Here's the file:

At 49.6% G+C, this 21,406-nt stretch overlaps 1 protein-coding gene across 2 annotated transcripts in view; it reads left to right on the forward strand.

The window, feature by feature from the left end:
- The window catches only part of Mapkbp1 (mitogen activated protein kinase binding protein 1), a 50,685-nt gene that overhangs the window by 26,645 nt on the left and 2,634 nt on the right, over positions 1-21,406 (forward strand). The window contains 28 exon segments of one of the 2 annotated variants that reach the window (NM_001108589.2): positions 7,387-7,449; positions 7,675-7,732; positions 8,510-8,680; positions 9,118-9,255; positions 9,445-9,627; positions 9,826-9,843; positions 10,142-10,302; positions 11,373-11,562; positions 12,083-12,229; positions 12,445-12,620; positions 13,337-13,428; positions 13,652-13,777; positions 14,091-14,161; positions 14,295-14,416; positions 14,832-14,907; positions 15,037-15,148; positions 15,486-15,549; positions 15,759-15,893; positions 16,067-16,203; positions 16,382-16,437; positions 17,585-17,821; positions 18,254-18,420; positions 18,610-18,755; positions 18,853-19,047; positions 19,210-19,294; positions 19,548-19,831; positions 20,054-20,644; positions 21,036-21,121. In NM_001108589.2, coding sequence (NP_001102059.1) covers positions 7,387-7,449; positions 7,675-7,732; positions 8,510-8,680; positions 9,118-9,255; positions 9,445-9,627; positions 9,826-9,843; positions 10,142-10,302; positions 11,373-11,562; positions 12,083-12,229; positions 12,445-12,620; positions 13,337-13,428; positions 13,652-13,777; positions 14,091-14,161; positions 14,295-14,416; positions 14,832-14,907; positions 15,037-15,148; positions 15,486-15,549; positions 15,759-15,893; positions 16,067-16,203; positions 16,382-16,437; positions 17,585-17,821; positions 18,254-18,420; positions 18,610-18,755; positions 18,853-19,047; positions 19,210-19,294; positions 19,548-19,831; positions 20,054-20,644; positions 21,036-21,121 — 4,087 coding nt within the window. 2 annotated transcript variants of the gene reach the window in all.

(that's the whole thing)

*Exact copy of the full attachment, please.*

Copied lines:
At 49.6% G+C, this 21,406-nt stretch overlaps 1 protein-coding gene across 2 annotated transcripts in view; it reads left to right on the forward strand.

The window, feature by feature from the left end:
- The window catches only part of Mapkbp1 (mitogen activated protein kinase binding protein 1), a 50,685-nt gene that overhangs the window by 26,645 nt on the left and 2,634 nt on the right, over positions 1-21,406 (forward strand). The window contains 28 exon segments of one of the 2 annotated variants that reach the window (NM_001108589.2): positions 7,387-7,449; positions 7,675-7,732; positions 8,510-8,680; positions 9,118-9,255; positions 9,445-9,627; positions 9,826-9,843; positions 10,142-10,302; positions 11,373-11,562; positions 12,083-12,229; positions 12,445-12,620; positions 13,337-13,428; positions 13,652-13,777; positions 14,091-14,161; positions 14,295-14,416; positions 14,832-14,907; positions 15,037-15,148; positions 15,486-15,549; positions 15,759-15,893; positions 16,067-16,203; positions 16,382-16,437; positions 17,585-17,821; positions 18,254-18,420; positions 18,610-18,755; positions 18,853-19,047; positions 19,210-19,294; positions 19,548-19,831; positions 20,054-20,644; positions 21,036-21,121. In NM_001108589.2, coding sequence (NP_001102059.1) covers positions 7,387-7,449; positions 7,675-7,732; positions 8,510-8,680; positions 9,118-9,255; positions 9,445-9,627; positions 9,826-9,843; positions 10,142-10,302; positions 11,373-11,562; positions 12,083-12,229; positions 12,445-12,620; positions 13,337-13,428; positions 13,652-13,777; positions 14,091-14,161; positions 14,295-14,416; positions 14,832-14,907; positions 15,037-15,148; positions 15,486-15,549; positions 15,759-15,893; positions 16,067-16,203; positions 16,382-16,437; positions 17,585-17,821; positions 18,254-18,420; positions 18,610-18,755; positions 18,853-19,047; positions 19,210-19,294; positions 19,548-19,831; positions 20,054-20,644; positions 21,036-21,121 — 4,087 coding nt within the window. 2 annotated transcript variants of the gene reach the window in all.